HDCP. Even the name is a source of confusion. It’s yesterday’s answer to today’s problems, and yet we’re basically stuck with it.
“High-bandwidth digital content protection.” For years I thought the HD part stood for high-definition, and I think most people did. But for some reason it doesn’t. Did the organization set out to trick me? Probably not. I think they just traded on what people would expect.
Whatever you call it, HDCP is the system that keeps content providers happy so that companies like DIRECTV and DISH can keep giving customers HD and 4K content. It’s an insurance policy that makes it practically impossible for regular folks to get direct digital copies of the stuff on their DVRs.
How HDCP works
Even though the HDMI jack on your stuff looks the same on everything, HDCP requires that the devices are separated out into one of three types.
- A source provides the content. Examples of this type of device include satellite TV receivers, streaming boxes, and computers.
- A sink (yes that’s what they call it) is the device that gets the content. Essentially this is a TV.
- A repeater is something in the middle that reprocesses the signal or passes it on to a sink. The perfect example here is your A/V receiver. All the HDMI cables come into it and then a cable goes out to a TV.
In some cases a source can be a sink, such as a tablet or phone. In some cases a sink can also be a repeater, such as when a TV supports ARC.
When a source is connected to a sink (yes I really hate that they call it that) the two devices talk. If there’s a repeater in the middle, it talks too. The devices share encryption keys so that the data that goes up the HDMI cable can actually be displayed. They also share other information like what kind of devices they are, and any new information about “discredited” devices.
This sort of conversation takes place at least every two seconds so it’s impossible to connect a cable to one thing, get the encryption keys, and connect it to another thing.
How HDCP is a massive pain
HDCP obviously stops people from pirating content. That’s a good thing because big companies like Disney can’t get even richer if people are stealing their stuff. However it also stops people from getting good digital transfers of TV shows they care about. For example if the local news does a story and interviews your kid, you can’t just record the show and keep it forever.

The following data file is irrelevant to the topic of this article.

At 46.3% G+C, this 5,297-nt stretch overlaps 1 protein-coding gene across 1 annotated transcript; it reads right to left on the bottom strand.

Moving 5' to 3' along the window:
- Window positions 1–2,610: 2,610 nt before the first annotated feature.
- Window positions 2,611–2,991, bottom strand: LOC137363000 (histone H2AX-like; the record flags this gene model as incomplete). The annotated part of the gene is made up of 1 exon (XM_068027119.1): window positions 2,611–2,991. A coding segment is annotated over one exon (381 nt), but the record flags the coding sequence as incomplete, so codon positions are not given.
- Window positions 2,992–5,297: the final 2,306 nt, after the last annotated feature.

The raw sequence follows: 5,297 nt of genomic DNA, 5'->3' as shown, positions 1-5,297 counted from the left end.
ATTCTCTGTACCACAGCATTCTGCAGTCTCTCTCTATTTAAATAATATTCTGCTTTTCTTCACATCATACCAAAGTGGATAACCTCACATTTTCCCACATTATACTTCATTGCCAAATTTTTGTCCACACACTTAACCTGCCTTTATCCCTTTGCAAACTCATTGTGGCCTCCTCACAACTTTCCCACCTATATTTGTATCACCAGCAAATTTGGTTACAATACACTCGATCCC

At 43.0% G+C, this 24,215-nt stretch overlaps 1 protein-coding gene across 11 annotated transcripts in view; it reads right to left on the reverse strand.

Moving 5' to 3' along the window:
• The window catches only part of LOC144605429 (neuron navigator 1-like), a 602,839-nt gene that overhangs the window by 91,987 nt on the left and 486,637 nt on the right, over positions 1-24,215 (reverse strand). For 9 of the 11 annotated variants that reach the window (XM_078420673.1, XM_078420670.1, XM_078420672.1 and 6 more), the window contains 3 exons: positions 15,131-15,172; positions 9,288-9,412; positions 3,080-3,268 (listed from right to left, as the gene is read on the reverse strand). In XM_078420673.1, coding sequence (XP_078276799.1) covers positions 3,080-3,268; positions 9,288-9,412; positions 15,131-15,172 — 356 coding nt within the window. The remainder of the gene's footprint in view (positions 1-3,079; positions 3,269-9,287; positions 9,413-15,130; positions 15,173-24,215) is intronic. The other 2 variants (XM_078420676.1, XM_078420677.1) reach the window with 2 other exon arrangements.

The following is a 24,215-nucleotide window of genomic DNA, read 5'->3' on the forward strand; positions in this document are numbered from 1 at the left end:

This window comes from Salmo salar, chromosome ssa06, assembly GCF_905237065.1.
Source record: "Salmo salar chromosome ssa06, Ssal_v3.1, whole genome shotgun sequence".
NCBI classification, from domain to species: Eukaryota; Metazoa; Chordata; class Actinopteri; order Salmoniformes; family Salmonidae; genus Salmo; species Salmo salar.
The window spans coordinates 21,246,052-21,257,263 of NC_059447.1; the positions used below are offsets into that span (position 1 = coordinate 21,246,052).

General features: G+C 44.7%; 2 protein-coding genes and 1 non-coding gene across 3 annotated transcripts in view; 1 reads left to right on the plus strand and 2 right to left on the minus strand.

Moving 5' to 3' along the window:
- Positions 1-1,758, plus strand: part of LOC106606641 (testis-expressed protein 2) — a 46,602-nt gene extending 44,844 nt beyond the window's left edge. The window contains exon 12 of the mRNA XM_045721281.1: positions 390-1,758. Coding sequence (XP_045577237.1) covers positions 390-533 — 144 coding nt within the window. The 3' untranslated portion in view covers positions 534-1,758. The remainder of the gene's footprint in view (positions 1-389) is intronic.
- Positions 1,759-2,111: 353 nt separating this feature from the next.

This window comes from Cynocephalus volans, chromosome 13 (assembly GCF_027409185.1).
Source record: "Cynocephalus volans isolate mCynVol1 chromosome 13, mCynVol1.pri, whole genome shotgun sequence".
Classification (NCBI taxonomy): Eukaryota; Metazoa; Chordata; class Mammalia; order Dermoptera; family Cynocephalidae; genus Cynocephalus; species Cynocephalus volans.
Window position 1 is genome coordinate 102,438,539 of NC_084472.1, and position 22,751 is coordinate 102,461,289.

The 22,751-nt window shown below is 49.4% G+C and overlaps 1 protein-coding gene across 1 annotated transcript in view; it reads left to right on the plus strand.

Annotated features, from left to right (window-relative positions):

HDCP has been responsible for higher prices for consumer electronics as the software and hardware have developed. Today, that’s really not the case since most home theater stuff is dirt cheap. But the cost over the past decade has to be staggering. There’s really no data that shows it, though.
Can you defeat HDCP?
For regular folks, defeating HDCP is pretty hard. You can connect devices using component video, if that’s an option. Increasingly, it isn’t. Manufacturers have been all too happy to get rid of component connections in favor of the easy and convenient HDMI cable.
However, “pretty hard” does not mean impossible and there are plenty of devices that will remove HDCP or take it to a lower level of encryption. They’re out there on web sites you probably don’t visit. Solid Signal doesn’t carry that stuff, because we have a lot of manufacturer relationships that prohibit us from doing it.
There’s also the fact that a lot of content that hides behind HDCP is available on YouTube or other video sharing sites. Someone else stripped the content protection for you, and all you have to do is use a downloader app to get the YouTube video onto your computer.
So is HDCP a massive waste of time?
It’s a gate. It’s just like any other, physical, gate. Gates don’t keep out determined people. If you live in a gated community, it generally just takes a ladder to bypass this simple security measure. But, it’s going to make people think twice before they make that choice. HDCP is the same thing. It stops casual piracy. If you’re really serious about stealing content it’s not going to do much for you. But it is going to stop the average Joe and that in itself probably saves content providers billions of dollars per year.
Will there be a replacement for HDCP?
HDCP 2.x, the second version of HDCP, is actually the replacement. It’s a lot harder to crack than HDCP 1.x, although it’s already been cracked and you can find details if you search. The real replacement is the diverse and constantly evolving encryption in most streaming content. The big boys like Disney and Netflix are always tweaking their security. Because they own the app as well as the content, they can roll out new security measures quickly. Services like that let you download content and keep it for a month or so, but then it expires. This is partially so they can roll out new security measures whenever they want.